So Brazil Got Thumped…

Accountability Resilience Teamwork


Key Point: Read the following excerpts, reflect on their meaning and the dysfunction of group blame:

From Mashable: “A nation of 200 million people just fell to its knees, and we don’t know when it will get up again.

If you were paying attention in the run up to the 2014 World Cup, you likely have heard about the defeat known as the Maracanazo in the Maracana Stadium in 1950. The scene was, until now, the most ignominious loss in Brazilian sporting history. Here’s what went down: An overconfident Brazil team prematurely celebrated a World Cup victory, then lost the final 2-1 to tiny Uruguay. The defeat is still spoken of in hushed tones.

The Brazilian goalkeeper in that game, Moacir Barbosa, was scapegoated, and hounded for more than two generations. Widely considered a bad-luck charm, he was even shunned from training matches. ‘The maximum punishment in Brazil is 30-years imprisonment,’ he said shortly before his death in 2000, ‘but I have been paying, for something I am not even responsible for, by now, for 50 years.’

This, despite the fact that Barbosa was previously lauded for his part in a 7-0 victory in the Copa America final the previous year.” 

And how about this quote: 

Via IMDb: “Bill Buckner achieved baseball immortality and infamy among Boston Red Sox fans (collectively known as The Red Sox Nation) when as Red Sox first baseman, he let a ball weakly hit by Mookie Wilson scoot between his legs during Game 6 of the 1986 World Series. The spectacular bone-headed play gave the one-strike-away-from-losing New York Mets new life, and they went on to win Game 6 and the World Series in seven games. Buckner’s unbelievable play prolonged the ‘Curse of the Bambino’ that had plagued the Nation for 66 years, after Babe Ruth had been sold by Red Sox owner Harry Frazee to the New York Yankees. The following year, the Sporting News’ annual baseball supplement featured a cover photo of Buckner’s miscue with the headline, ‘Can Anyone Doubt the Red Sox Hex?’ The Nation took it so hard that a retired Buckner was forced to move out of the Commonwealth of Massachusetts as his children were being harassed by young Red Sox fans.”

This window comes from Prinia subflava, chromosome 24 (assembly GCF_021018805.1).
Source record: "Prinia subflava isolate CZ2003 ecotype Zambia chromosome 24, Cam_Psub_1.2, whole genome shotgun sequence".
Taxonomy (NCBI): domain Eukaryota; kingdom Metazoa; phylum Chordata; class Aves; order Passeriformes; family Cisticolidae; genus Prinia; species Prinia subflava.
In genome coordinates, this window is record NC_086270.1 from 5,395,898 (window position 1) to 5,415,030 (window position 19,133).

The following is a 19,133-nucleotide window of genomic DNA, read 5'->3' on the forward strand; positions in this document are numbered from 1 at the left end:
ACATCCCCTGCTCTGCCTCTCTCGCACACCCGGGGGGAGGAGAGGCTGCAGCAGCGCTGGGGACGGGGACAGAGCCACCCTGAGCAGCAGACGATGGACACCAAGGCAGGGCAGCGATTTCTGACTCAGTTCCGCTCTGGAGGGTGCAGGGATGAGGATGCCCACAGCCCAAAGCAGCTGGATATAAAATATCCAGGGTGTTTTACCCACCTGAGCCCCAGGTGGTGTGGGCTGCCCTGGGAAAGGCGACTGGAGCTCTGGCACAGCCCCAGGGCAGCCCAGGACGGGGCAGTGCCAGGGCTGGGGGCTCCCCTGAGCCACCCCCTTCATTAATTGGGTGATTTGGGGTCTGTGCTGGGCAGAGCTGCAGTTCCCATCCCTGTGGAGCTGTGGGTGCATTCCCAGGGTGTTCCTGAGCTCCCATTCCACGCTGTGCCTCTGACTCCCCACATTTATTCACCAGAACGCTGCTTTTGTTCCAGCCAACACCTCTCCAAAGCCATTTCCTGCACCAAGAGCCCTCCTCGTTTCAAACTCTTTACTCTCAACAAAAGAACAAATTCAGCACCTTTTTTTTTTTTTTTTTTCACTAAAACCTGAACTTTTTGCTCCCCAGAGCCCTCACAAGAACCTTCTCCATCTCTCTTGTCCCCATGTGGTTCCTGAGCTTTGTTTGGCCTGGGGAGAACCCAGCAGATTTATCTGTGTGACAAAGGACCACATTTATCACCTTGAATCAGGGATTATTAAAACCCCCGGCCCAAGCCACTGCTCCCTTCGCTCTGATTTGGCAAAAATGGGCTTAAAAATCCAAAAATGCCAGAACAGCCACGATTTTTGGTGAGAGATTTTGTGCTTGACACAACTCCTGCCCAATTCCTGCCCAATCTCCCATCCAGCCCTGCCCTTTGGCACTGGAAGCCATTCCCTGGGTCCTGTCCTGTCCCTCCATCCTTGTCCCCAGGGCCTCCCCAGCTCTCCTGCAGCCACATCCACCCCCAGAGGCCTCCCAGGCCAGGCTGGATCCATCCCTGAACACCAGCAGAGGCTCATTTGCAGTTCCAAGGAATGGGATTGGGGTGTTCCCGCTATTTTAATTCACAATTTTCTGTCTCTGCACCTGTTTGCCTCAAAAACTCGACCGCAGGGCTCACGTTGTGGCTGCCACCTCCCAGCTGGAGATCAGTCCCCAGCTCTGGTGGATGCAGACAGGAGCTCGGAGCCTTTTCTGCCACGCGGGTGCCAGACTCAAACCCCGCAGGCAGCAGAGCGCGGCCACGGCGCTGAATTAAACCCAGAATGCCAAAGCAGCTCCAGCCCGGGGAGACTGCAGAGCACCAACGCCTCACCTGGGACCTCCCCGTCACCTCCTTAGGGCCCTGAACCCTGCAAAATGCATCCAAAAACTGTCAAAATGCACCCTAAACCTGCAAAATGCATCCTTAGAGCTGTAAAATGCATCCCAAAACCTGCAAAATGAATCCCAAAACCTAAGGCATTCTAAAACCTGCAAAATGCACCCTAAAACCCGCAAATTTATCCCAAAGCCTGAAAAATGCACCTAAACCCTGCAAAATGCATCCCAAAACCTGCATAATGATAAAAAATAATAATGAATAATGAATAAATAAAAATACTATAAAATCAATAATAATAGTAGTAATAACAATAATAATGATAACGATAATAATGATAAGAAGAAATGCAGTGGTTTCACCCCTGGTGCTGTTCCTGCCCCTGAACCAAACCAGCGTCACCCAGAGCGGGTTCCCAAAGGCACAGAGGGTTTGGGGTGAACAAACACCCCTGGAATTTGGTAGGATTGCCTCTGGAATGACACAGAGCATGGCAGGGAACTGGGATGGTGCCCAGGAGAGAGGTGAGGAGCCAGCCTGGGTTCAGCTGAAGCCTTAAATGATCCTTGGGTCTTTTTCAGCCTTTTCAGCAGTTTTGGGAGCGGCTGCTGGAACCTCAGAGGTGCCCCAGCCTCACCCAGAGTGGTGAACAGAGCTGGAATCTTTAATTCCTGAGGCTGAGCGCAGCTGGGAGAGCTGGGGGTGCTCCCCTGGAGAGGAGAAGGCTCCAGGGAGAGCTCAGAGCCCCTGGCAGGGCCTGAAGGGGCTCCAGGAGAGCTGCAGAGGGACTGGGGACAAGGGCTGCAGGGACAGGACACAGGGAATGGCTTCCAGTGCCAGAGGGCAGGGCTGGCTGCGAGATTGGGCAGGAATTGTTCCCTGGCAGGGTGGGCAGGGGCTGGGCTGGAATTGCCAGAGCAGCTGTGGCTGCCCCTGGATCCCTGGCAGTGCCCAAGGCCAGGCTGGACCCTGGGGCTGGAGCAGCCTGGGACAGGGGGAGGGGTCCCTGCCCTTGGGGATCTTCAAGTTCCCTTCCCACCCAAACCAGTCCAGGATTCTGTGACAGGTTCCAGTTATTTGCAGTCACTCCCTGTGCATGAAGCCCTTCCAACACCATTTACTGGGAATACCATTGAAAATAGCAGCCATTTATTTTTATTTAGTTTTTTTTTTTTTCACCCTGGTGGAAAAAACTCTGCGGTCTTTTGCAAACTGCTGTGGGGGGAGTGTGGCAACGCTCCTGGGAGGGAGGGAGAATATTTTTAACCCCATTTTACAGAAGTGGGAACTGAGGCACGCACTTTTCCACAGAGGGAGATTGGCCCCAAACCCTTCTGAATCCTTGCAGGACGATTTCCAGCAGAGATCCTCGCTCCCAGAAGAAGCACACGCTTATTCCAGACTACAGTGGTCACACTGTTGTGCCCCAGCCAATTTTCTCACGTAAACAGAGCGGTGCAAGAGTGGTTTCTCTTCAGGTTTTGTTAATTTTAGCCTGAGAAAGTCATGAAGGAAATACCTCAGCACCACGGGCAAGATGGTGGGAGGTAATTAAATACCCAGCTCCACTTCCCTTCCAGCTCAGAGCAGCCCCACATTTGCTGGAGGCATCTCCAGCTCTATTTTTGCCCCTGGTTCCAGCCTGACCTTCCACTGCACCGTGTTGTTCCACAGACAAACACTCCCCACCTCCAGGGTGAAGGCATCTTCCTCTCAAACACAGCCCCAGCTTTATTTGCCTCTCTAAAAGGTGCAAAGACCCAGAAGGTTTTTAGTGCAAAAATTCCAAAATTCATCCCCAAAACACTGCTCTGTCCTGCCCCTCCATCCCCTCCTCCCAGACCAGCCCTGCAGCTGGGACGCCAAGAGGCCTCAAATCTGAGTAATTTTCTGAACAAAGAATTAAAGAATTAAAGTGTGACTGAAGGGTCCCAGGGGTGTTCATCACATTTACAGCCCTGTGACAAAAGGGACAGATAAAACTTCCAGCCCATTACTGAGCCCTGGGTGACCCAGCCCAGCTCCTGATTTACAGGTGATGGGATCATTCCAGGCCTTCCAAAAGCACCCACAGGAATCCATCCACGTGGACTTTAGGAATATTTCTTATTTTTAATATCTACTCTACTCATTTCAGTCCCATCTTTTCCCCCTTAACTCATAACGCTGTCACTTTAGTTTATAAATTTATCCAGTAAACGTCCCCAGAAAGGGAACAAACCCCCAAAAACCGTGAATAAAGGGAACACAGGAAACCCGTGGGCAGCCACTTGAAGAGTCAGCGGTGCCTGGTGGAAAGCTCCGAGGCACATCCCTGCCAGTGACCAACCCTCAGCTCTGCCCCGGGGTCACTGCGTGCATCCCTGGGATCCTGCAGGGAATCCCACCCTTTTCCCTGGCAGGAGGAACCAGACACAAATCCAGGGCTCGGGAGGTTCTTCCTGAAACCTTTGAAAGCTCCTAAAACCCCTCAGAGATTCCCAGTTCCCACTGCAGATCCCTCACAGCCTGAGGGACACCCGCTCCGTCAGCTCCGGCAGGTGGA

I am a huge sports fan and truly love the teams I root for. And I find anyone who has really played at something, skinned their knees and given their heart and soul to sometimes fail AND sometimes succeed, is usually capable of dusting off defeat to play again the next day. Frankly, I don’t get the idea of a 50-year curse or Red Sox hex (which btw has clearly since been proven false). Furthermore, the idea of blaming a single player in a team game like the cruel punishment doled out to Barbosa and Buckner is barbaric and symptomatic of some deep need to “kick others” under the sick banner of BLAME.  

Character Moves: 

  1. Insist on taking out blame from your personal character framework. Applying intentional, meaningful learning and being self-accountable for mistakes or defeat, is much different than blame. The best thing Brazil can do is to fire back, win third place overall, and use the butt kicking from the Germans to propel them to the next World Cup. Many people forget that the Red Sox still could have won game six and game seven after Buckner’s error. Do you like to spend your time blaming others at work or do you worry about others only after you become perfect yourself? 
  2. The best “athletes” bounce back after a loss or mistake. Great quarterbacks throw touchdown passes on the next set of plays after giving up an interception… and so forth. How fast do you rally after a mistake or loss at work? Or do you like a long-suffering pity party? 
  3. Are you a sideline coach or have you played the game so that your understanding and empathy is the foundation by which to coach by? Most people who criticize a CEO can’t get one project done well, let alone run a complex system. Run something… Lead something… Change something… Lose and fail… Win and celebrate… Then you’ve earned the right to be critical in a constructive way, rather than turning to blame.

Reminder: No blaming in The Triangle, 


Published and Edited by Garrett Rubis